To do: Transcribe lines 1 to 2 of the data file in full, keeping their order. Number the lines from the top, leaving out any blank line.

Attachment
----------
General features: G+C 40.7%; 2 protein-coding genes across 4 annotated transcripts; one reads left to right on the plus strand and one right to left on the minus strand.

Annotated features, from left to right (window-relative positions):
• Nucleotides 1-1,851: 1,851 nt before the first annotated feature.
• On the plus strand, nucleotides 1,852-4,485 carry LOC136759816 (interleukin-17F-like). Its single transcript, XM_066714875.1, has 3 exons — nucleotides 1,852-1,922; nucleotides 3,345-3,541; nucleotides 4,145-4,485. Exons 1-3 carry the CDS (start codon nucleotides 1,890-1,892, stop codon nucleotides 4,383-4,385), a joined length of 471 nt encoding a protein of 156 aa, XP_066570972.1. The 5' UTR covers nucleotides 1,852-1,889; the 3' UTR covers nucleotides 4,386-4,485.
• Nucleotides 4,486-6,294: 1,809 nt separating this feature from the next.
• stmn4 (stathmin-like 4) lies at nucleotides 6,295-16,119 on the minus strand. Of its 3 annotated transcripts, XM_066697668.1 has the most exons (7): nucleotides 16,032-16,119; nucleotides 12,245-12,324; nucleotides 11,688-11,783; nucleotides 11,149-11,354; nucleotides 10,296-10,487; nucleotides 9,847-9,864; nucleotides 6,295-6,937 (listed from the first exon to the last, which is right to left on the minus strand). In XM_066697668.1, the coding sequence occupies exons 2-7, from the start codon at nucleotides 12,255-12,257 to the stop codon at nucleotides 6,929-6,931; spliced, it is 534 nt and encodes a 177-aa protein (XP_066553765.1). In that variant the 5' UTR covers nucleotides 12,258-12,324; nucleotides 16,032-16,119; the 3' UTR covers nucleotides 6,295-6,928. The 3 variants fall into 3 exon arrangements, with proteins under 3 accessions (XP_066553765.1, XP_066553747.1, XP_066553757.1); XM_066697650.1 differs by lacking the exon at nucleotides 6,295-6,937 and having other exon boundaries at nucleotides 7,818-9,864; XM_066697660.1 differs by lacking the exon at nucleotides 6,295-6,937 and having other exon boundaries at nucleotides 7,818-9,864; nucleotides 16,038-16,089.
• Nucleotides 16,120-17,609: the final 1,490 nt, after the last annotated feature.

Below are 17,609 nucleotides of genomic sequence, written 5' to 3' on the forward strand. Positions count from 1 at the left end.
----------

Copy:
General features: G+C 40.7%; 2 protein-coding genes across 4 annotated transcripts; one reads left to right on the plus strand and one right to left on the minus strand.

Annotated features, from left to right (window-relative positions):